Devinez qui remportera le prix GillerLe samedi 7 novembre, 10 h. Joignez-vous Shelley Pomerance et au personnel de la Bibliothque pour le petit-djeuner et une discussion propos de la liste des nalistes pour le prix Giller Scotiabank, le prix littraire le plus prestigieux au Canada! Obtenez vos billets gratuits la Bibliothque. Info : 514 989-5300.

    Cat & Katz - Atelier dcriture (9 13 ans)Les samedis 7, 14 et 21 novembre, 14 h 15 h 30. Avec Andrew Katz et Catherine McGuire. Info : 514 989-5229 ou www.westlib.org/JeunesKids.

    Atelier de posie avec Ann LloydLe mercredi 11 novembre, 10 h 15. Le Groupe de posie de Westmount compose des pomes partir des thmes proposs par les membres. Bienvenue tous. Info : 514 989-5300.

    Cercle de lecture : Re ections on Food, Fabulous Food avec Abby LippmanLe mercredi 11 novembre 14 h. Explorez un ventail original de rcits gourmands, sous toutes ses formes : ction, documentaire, article, posie. Info : 514 989-5300.

    CITY HALLCommunity Events Advisory Committee: call for volunteers The City is looking for volunteer residents to join its Community Events Advisory Committee. Please submit your letter of interest to the attention of Clr Nicole Forbes, 4333 Sherbrooke St. W., H3Z 1E2 ([email protected]) by Friday, November 6th. Info: 514-989-5386 / 514-989-5429.

    Remembrance Day ceremonySunday, November 8, 2 p.m., Cenotaph. Join Council members at the Westmount Cenotaph to commemorate Westmounters who fell in battle.


    2 OClock Lecture Series: Monique Polak Wednesday, November 4, 2 p.m. Rediscovering Lewis Carrolls Alices Adventure in Wonderland on its 150th Anniversary. Info: 514 989-5300.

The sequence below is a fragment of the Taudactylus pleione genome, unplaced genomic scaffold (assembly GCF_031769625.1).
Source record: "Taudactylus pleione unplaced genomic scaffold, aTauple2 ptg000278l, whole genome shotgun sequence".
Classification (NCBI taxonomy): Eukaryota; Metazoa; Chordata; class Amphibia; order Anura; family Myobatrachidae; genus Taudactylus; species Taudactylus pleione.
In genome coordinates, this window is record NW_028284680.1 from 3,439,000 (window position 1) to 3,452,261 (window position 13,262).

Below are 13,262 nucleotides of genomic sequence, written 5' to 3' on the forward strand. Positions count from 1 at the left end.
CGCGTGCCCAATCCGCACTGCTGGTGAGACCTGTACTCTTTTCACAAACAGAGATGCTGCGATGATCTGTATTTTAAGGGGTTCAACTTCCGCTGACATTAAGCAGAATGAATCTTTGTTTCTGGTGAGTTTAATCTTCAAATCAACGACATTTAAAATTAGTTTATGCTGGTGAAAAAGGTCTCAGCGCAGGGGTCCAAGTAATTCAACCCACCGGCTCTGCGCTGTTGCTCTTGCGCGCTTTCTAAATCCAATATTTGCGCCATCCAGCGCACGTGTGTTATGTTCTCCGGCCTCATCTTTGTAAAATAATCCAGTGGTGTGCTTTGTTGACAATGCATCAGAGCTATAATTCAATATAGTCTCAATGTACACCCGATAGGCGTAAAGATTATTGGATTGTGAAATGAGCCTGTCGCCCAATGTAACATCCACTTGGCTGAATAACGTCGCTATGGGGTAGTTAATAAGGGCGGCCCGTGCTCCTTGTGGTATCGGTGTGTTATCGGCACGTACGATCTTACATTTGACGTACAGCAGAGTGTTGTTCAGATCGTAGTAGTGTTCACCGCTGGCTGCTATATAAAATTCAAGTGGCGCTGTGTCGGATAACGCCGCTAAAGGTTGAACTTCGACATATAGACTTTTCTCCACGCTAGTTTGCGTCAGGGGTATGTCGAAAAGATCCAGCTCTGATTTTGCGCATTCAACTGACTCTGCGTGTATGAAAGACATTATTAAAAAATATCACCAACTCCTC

Author Lecture Series: Elizabeth Abbott Wednesday, November 4, 7 p.m. Meet the author of Dogs & Underdogs: Finding Happiness at Both Ends of the Leash. Free tickets available at the Library and at Victoria Hall. Info: 514 989-5300.

    Friendship Tulip Garden planting Friday, November 6 at 4 p.m., Library Storytelling Garden. Join us at the for the planting of the Dutch-Canadian Friendship Tulip Garden, one of 140 gardens across Canada that will mark the 70th aniversary of the liberation of the Netherlands and Canadas role in those historic events. Info: 514 989-5300.

    Guess the Giller Saturday, November 7 at 10 a.m. Join Shelley Pomerance and the Library sta for breakfast and a discussion about the books that were shortlisted for the Scotiabank Giller prize, Canadas largest literary prize. Free tickets available at the Library. Info: 514 989-5300.

    Cat & Katz - Writing Workshop (ages 9-13) Saturdays, November 7, 14 & 21, 2 to 3:30 p.m. With Andrew Katz and Catherine McGuire. Info: 514 989-5229 or www.westlib.org/JeunesKids.

    Poetry Workshop with Ann Lloyd Wednesday, November 11, 10:15 a.m. The West-mount Poetry Group meets to compose poetry to-gether, working with themes proposed by members. Welcome to all. Info: 514 989-5300.

    Re ections on Food, Fabulous Food: Reading Circle with Abby Lippman Wednesday, November 11 at 2 p.m. Explore a cornucopia of readings on the delectable subject of food as presented in a variety of writings (non- c-tion, poetry, articles and ction). Info: 514 989-5300.

    Time for Flowers, Time for Snow Wednesday, November 11, 7 p.m., Victoria Hall. Ages 6 an up. A special musical event to celebrate the publication of the French version of the childrens book, Time for Flowers, Time for Snow, with a choral performance by more than 150 school children from Westmount and Montreal. Info : 514 989-5229.